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‘Support and understanding’: Djokovic’s Australian Open plea to government

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Djokovic said he would do whatever was required to play in Melbourne but hoped the government could also be accommodating.

“I hope that there is going to be support and understanding from the Victorian and Australian government for the players and for Tennis Australia and that they will allow players to compete in the second week of quarantine,” Djokovic said after his 6-3, 6-3 loss to Russian Daniil Medvedev at the ATP Finals in London.

“I mean, hopefully that’s going to help tremendously with the calendar and everything, and you won’t be then losing a week.

“You will be able to have at least a tournament or two prior to the Australian Open, which for majority of the players is important.

“Having no official match before the Australian Open, before a grand slam, is a huge thing.”

In communications between the ATP and WTA and their players this week, the bodies advised players they were unlikely to be allowed to start quarantine until the new year. Tennis Australia has previously encouraged players to arrive in Australia in early December.

World No.1 Novak Djokovic.

World No.1 Novak Djokovic.Credit:AP

In an email, the WTA is reported to have told its members “the government will no longer allow players and their teams to begin quarantine during the original timeframe of Dec. 8-14. The exact date of allowed arrival is still to be confirmed”.

Britain’s No.1 female player, Johanna Konta, has warned that players’ health could suffer if they are asked to go straight from a lengthy period of quarantine into a grand slam event.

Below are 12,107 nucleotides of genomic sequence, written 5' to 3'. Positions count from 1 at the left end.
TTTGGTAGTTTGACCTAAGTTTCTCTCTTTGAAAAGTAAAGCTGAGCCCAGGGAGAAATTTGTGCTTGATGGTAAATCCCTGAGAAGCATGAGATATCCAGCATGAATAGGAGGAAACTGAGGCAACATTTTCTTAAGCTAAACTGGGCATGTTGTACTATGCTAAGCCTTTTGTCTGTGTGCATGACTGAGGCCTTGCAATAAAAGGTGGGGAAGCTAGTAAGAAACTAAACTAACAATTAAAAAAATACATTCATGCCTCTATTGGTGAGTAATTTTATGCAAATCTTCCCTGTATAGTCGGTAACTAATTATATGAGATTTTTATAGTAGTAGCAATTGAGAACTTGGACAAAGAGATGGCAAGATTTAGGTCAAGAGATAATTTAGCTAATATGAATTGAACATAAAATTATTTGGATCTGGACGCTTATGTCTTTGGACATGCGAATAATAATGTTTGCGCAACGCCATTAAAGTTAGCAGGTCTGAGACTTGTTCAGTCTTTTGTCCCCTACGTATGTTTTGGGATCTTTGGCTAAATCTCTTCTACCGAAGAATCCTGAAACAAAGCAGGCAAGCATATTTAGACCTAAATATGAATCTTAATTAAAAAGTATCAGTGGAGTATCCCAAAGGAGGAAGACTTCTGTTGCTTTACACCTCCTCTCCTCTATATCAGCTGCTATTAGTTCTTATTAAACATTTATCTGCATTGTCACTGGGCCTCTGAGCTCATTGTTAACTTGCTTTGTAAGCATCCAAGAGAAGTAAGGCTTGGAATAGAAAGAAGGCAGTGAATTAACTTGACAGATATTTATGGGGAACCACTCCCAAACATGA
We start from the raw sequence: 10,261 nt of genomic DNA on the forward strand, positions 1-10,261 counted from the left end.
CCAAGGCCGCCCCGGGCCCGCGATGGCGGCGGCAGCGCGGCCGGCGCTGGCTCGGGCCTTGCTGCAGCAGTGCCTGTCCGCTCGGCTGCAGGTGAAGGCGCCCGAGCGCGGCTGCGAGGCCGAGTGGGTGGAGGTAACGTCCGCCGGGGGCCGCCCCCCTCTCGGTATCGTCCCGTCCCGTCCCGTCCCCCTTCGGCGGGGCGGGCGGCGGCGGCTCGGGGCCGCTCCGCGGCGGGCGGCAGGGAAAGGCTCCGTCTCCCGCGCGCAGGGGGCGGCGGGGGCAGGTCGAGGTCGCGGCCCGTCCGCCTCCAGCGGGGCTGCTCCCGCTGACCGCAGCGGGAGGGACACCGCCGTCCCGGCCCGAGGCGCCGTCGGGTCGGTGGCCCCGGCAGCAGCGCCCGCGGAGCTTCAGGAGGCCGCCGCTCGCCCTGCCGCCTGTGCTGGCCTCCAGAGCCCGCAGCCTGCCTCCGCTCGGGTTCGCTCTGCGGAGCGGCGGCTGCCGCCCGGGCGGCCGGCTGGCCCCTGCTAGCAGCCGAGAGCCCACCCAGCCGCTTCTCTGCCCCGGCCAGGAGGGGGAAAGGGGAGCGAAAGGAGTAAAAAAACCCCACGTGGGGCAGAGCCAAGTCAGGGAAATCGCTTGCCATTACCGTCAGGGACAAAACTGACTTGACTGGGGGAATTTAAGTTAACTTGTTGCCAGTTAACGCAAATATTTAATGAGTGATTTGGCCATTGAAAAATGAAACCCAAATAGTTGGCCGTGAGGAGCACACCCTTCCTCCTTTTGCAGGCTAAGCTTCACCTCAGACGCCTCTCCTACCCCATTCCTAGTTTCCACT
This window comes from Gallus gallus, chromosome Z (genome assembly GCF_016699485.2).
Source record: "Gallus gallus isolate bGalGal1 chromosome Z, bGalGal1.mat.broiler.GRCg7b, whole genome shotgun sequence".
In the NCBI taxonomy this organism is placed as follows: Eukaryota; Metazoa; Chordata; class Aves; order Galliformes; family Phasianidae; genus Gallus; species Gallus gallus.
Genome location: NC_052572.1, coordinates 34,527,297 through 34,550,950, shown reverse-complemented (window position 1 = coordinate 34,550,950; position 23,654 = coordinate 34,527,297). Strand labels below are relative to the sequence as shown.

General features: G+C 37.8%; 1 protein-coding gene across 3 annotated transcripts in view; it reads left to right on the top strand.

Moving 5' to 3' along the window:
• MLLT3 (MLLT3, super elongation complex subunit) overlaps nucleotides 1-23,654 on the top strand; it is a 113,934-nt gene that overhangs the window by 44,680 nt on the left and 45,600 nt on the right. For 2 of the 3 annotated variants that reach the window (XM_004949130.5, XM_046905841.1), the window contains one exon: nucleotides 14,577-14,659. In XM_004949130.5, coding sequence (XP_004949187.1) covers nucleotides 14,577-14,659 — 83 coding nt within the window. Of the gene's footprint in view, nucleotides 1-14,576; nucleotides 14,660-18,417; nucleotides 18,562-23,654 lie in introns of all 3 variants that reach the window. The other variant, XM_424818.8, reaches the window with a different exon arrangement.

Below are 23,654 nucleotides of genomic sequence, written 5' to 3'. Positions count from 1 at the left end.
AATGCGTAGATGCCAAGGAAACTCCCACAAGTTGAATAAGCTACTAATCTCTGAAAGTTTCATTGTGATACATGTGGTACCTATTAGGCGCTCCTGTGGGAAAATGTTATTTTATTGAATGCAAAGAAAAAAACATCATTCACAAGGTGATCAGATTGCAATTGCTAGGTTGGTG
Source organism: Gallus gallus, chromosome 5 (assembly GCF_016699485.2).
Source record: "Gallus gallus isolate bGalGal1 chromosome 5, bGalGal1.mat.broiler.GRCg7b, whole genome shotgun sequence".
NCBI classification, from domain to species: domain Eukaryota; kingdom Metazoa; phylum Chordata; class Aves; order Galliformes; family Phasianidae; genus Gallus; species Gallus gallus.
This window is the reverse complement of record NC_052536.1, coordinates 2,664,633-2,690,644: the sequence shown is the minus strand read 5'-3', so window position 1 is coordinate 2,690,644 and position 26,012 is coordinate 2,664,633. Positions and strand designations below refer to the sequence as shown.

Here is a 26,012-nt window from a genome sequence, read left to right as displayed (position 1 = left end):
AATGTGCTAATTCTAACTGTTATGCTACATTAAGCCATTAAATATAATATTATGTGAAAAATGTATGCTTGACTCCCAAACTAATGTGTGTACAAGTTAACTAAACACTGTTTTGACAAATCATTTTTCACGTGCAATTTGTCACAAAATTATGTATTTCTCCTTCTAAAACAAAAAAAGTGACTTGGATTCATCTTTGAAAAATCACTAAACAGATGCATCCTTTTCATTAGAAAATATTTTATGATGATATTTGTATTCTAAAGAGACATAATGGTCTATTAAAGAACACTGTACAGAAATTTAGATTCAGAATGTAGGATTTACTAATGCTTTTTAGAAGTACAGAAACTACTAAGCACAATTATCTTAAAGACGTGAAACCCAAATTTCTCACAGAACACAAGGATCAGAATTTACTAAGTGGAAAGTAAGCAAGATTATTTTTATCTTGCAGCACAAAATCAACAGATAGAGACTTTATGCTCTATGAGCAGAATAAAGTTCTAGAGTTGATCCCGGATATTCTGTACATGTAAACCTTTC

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“From my perspective, my body wouldn’t be able to handle two weeks of deconditioning, and then pushing me into the deep end,” Konta told the BBC.

“I think it would make it very difficult for players to be able to compete at the highest level without risking their bodies in the process.”

Premier Andrews denied that negotiations between Tennis Australia and government and health officials had hit a “snag”.

“Whilst I mean no disrespect … I think the safety of Victorians is my priority. There’ll be some inconvenience for tennis players and their support teams for a little while longer while we finalise these detailed, detailed arrangements,” Andrews said.

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Andrews also endorsed the “bubble” concept – a feature of Tennis Australia’s detailed bio-security plans – as a key way to protect the Victorian public and tennis players from each other and vice versa, and to also protect the integrity of the Australian Open.

“In the event that there’s a positive [COVID-19] case and you’ve not been bubbling people, having people separated, then you might have to isolate half the field which would, of course, make running the tournament very difficult. For all those reasons I think that a bubble, however constructed, will be a feature,” he said.

Top 10 player and US Open finalist Alexander Zverev said players should at least be able to practise during quarantine.

“Because if we can’t even practise for 14 days and we have to go out to play the Australian Open, it’s a lottery,” said the German.

“You can basically flip a coin who wins.”

With Reuters

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